ICML 2021 Workshop on

Computational Approaches to Mental Health

24th July 2021

The rising prevalence of mental illness has posed a growing global burden, with one in four people adversely affected at some point in their lives, accounting for 32.4% of years lived with disability. This has only been exacerbated during the current pandemic, and while the capacity of acute care has been significantly increased in response to the crisis, it has at the same time led to the scaling back of many mental health services. This, together with the advances in the field of machine learning (ML), has motivated exploration of how machine learning methods can be applied to the provision of more effective and efficient mental healthcare, from varied approaches to continual monitoring of individual mental health or identification of mental health issues through inferences about behaviours on social media, online searches or mobile apps, to predictive models for early diagnosis and intervention, understanding disease progression or recovery, and the personalization of therapies.

This workshop aims to bring together clinicians, behavioural scientists and machine learning researchers working in various facets of mental health and care provision, to identify key opportunities and challenges in developing solutions for this domain, and discuss the progress made.

We would like to invite submission of short papers on topics including (but not limited to):

  • Development of computational models for understanding cognitive processes (such as learning and decision-making) in mental illness

  • Approaches to passive sensing and signal processing of visual, audio, physiological or multi-modal inputs for assessing human emotions and behaviours

  • Leveraging static, longitudinal and/or iterative health data for detection, monitoring, or prediction of mental health and wellbeing

  • ML methods to assist in precision mental health care, predicting health risks, the discovery of disease subtypes, or the development of personalized interventions

  • Practical challenges in conducting computational research to support mental illness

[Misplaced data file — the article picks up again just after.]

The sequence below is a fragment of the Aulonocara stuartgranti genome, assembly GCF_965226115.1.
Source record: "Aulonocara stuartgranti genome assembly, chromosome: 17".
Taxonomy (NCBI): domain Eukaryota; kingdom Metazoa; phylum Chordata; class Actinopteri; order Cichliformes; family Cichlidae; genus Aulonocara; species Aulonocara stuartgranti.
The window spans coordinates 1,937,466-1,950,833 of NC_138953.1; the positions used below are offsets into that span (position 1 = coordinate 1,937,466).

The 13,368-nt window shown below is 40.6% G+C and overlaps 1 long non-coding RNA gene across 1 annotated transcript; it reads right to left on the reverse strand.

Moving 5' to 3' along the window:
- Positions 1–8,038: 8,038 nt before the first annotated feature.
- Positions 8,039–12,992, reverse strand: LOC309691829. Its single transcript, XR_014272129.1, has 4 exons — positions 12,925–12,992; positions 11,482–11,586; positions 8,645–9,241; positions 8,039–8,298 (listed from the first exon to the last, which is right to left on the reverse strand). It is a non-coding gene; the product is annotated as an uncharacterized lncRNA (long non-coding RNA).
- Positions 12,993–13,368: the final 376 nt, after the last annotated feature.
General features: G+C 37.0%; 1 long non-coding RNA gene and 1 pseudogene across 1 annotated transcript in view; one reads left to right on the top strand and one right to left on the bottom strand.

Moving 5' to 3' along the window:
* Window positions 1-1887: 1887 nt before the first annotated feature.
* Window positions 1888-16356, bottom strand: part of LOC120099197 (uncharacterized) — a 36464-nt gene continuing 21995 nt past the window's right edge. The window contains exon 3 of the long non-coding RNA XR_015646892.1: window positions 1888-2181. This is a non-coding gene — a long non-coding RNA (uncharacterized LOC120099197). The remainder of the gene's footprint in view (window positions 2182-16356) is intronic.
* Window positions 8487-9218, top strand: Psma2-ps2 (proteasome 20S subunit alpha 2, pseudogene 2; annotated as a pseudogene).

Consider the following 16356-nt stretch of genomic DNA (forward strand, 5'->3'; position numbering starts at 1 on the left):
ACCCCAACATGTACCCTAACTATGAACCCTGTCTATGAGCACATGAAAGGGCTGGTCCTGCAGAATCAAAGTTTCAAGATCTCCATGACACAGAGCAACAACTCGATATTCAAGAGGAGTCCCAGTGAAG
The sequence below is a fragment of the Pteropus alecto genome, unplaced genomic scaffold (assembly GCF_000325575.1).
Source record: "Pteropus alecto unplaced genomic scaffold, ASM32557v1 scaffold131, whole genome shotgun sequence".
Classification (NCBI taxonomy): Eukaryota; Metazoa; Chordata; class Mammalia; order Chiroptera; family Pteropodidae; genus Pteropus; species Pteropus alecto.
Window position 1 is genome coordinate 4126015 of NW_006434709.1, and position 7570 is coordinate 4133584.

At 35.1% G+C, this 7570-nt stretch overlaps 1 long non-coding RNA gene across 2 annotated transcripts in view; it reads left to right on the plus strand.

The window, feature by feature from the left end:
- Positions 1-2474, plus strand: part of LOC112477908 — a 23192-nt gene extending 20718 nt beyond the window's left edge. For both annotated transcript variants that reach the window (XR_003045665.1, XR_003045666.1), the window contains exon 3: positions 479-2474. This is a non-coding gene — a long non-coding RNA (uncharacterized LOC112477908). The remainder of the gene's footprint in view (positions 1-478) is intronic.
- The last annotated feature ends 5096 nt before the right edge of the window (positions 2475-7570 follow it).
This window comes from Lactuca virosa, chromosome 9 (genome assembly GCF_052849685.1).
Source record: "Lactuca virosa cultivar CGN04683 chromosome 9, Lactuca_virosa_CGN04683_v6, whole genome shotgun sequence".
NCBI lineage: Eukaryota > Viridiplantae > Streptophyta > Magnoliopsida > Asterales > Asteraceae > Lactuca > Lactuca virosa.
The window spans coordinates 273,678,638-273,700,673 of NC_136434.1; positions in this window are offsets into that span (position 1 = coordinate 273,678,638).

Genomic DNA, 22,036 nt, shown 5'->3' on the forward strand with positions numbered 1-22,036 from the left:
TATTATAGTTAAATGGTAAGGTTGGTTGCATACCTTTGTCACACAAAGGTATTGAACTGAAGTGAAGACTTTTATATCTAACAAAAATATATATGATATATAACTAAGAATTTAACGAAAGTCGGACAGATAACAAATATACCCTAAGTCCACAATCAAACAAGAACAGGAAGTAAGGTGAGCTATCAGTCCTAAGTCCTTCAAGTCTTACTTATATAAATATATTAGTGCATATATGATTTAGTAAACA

• Reflections on the ethics of ML for the diagnosis and treatment of mental illness

Submissions may be up to four pages in length (excluding references and supplementary material; supplements are unlimited, but will be optional for the reviewers to look at). Submissions should be anonymous and in the ICML 2021 format (see the official style guidelines).

We will not publish archival proceedings, and welcome submissions of work-in-progress, completed work, and papers accepted in other venues.

UC Berkeley

Sonia Bishop is an associate professor in the Department of Psychology and Helen Wills Neuroscience Institute at UC Berkeley. She directs the computational psychiatry and affective cognitive neuroscience (CPACN) laboratory. Her interests include identifying common and unique disruptions to decision-making in anxiety and depression, delineating attentional dysfunction in anxiety and understanding the neural substrate of the processes concerned. She obtained her PhD from the Institute of Psychiatry at the University of London and has worked previously at the MRC Cognition & Brain Sciences Unit in Cambridge, the Department of Psychology at Cambridge University and the Nuffield Department of Clinical Neurosciences at Oxford University.

Max Planck Institute for Biological Cybernetics

Peter Dayan is a Director at the Max Planck Institute for Biological Cybernetics and a Professor at the University of Tübingen. His interests include affective decision making and neural reinforcement learning. He received his PhD from the University of Edinburgh, and has previously worked at the Salk Institute, the University of Toronto, MIT and University College London.